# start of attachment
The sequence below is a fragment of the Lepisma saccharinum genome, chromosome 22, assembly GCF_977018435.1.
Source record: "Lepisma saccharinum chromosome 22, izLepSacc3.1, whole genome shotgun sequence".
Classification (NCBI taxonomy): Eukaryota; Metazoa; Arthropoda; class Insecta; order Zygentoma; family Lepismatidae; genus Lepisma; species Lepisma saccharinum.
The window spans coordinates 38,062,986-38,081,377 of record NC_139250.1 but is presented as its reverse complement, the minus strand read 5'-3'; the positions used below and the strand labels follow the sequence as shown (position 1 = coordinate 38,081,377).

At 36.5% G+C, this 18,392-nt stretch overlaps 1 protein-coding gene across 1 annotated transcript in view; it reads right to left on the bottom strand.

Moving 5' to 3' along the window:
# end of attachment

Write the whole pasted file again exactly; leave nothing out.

The sequence below is a fragment of the Lepisma saccharinum genome, chromosome 22, assembly GCF_977018435.1.
Source record: "Lepisma saccharinum chromosome 22, izLepSacc3.1, whole genome shotgun sequence".
Classification (NCBI taxonomy): Eukaryota; Metazoa; Arthropoda; class Insecta; order Zygentoma; family Lepismatidae; genus Lepisma; species Lepisma saccharinum.
The window spans coordinates 38,062,986-38,081,377 of record NC_139250.1 but is presented as its reverse complement, the minus strand read 5'-3'; the positions used below and the strand labels follow the sequence as shown (position 1 = coordinate 38,081,377).

At 36.5% G+C, this 18,392-nt stretch overlaps 1 protein-coding gene across 1 annotated transcript in view; it reads right to left on the bottom strand.

Moving 5' to 3' along the window: